Dangote Industries has signed an agreement with the Togolese government to set up a cement and fertiliser factory in the country. This will further position the company to become the main supplier of fertiliser in West Africa. The company controlled by Nigerian billionaire, Aliko Dangote, will mine an estimated 2 billion tons of phosphate in nearby Togo for processing as much as 1 million tons of fertiliser a year at a new complex in Lagos, according to a joint statement by the company and the Togolese presidency. Phosphate reserves in Togo will be made into phosphate fertilisers, making the Dangote Group the largest ammonia producer in Africa. Under the agreement, Togo will provide access to phosphate resources and the Dangote Group will provide access to ammonia, and to the Nigerian market. The fertiliser project is estimated to cost $2 billion and mining development work will start before the end of 2019. Dangote is also planning to build a cement plant with an annual capacity of 1.5 million tons in the Togolese capital, Lome. The $60 million facility is scheduled to start operating by the end of next year, using clinker from Togo and Nigeria. The cement factory, with an annual capacity of 1.5 million tonnes, will use clinker from Togo and Nigeria and will meet both local and neighbouring countries’ demand. The construction of the cement plant in Lome is scheduled to start in the first quarter of 2020 and its commissioning scheduled to take place before the end of 2020. The investment is estimated at $60 million and is expected to create 500 direct jobs.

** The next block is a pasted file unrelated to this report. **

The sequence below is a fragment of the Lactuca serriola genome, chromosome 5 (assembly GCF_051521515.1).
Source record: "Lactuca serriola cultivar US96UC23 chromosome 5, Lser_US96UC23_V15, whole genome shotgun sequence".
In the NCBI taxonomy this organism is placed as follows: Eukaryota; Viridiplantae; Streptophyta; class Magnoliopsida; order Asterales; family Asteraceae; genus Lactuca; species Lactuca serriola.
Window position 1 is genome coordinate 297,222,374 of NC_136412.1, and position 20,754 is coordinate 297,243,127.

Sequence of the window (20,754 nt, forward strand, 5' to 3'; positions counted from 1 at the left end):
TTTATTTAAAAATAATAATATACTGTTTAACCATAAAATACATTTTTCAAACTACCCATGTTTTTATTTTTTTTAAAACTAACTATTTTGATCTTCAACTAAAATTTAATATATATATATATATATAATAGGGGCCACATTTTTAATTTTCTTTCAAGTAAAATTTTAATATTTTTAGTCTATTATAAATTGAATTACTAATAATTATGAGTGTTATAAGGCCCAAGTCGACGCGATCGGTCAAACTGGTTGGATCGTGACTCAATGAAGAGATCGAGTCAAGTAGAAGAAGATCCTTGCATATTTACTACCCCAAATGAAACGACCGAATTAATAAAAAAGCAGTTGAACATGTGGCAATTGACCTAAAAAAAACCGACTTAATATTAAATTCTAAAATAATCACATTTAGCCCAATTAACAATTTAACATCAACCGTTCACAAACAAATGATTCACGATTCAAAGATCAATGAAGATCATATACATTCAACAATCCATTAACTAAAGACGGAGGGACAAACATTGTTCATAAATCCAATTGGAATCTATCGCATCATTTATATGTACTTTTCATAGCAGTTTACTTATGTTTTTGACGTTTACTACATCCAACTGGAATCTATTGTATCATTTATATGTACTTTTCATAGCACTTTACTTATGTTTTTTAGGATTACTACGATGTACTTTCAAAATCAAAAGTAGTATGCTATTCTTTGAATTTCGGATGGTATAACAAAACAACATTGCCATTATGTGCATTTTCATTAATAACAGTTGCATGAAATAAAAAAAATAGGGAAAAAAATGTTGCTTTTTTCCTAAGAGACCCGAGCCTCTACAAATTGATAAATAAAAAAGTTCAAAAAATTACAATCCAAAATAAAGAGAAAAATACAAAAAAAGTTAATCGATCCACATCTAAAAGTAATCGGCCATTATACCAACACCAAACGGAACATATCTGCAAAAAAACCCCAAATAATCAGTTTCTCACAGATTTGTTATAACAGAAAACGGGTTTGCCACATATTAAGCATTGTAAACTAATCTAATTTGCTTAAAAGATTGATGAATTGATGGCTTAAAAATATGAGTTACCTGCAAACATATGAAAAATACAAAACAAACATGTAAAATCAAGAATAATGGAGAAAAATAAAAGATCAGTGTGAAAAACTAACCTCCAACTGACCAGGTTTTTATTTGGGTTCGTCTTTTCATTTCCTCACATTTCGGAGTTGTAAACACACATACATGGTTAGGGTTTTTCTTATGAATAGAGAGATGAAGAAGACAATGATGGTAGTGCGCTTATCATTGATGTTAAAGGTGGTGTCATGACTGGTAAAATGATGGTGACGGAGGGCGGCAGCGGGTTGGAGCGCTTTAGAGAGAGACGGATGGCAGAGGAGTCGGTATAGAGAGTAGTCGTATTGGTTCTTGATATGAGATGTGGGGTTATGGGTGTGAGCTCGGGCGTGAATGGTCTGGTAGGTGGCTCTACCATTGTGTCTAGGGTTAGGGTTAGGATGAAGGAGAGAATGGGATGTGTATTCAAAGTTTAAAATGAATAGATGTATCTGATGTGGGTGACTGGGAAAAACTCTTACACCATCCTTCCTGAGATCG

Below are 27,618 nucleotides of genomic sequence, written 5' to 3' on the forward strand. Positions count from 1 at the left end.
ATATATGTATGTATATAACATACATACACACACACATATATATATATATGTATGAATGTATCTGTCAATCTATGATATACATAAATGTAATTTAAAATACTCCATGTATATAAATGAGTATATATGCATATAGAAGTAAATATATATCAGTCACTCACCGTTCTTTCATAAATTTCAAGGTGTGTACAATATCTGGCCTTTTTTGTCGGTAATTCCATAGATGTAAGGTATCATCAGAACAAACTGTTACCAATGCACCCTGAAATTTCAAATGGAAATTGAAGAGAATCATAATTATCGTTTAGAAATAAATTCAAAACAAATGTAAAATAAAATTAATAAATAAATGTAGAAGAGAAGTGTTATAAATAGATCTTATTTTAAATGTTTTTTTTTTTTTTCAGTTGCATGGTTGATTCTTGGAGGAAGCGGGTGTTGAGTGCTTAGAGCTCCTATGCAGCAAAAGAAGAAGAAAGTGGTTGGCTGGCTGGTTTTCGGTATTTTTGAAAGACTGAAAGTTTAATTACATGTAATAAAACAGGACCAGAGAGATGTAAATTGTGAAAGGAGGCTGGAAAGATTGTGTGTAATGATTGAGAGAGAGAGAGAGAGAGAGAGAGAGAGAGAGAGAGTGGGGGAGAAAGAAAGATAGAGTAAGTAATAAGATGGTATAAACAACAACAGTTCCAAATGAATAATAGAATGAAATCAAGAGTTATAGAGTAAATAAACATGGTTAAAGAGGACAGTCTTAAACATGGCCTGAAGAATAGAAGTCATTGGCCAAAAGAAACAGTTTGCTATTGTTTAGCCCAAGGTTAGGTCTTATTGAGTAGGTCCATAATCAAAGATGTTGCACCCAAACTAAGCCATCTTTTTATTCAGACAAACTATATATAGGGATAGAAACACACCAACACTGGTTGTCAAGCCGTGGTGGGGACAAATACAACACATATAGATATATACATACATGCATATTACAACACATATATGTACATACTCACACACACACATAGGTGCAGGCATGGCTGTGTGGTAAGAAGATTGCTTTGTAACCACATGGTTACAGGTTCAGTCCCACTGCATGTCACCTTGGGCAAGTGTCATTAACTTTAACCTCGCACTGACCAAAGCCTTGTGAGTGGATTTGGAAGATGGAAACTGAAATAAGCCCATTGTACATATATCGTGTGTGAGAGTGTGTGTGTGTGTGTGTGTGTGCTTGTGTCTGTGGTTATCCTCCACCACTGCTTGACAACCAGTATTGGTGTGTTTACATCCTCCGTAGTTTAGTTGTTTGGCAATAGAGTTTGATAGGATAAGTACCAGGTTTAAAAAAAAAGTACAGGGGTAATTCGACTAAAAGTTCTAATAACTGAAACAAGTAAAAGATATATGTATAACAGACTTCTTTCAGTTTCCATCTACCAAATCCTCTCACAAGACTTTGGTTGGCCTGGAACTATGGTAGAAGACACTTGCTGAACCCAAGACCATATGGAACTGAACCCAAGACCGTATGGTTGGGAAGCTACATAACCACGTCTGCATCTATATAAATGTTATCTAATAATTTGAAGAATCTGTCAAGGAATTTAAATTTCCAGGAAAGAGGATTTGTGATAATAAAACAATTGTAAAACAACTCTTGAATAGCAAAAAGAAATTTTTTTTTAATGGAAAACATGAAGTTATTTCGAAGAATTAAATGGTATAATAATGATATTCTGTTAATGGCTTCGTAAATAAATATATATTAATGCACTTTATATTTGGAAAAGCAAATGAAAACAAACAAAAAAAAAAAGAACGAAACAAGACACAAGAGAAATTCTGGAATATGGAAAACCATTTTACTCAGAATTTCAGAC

The Beninese President, Patrice Talon, has said that Francophone countries in West Africa want more control over the management of their currency and plan to move some reserves from France. The eight members of the West African Monetary Union “unanimously agree” on ending a decades-old model whereby their foreign-exchange accumulation is kept at the French Treasury, Talon told Radio France Internationale. Their currency, the CFA Franc, is pegged to the Euro, and its convertibility is guaranteed by the former colonial ruler. Established after World War II, the CFA Franc’s use frequently triggers debate about the region’s continued economic dependence on France and the view that the currency is artificially strong and curbs the region’s competitiveness. Its supporters cite the region’s low inflation and the currency’s stability relative to other African countries as reasons for its continued use. Talon did not give a date but said “everyone is already there,” in response to a reference to French Finance Minister Bruno Le Maire’s openness to a reform of the currency. “Psychologically, with regards to the vision of sovereignty and managing your own money, it’s not good that this model continues, ” he said. The regional central bank will manage the reserves and distribute them to partners around the world, including Japan, Europe, China and North America, said Talon. Ivory Coast, with an economy of about $40 billion, is the biggest among the users of the CFA Franc in West Africa. Six other countries in Central Africa use the same model.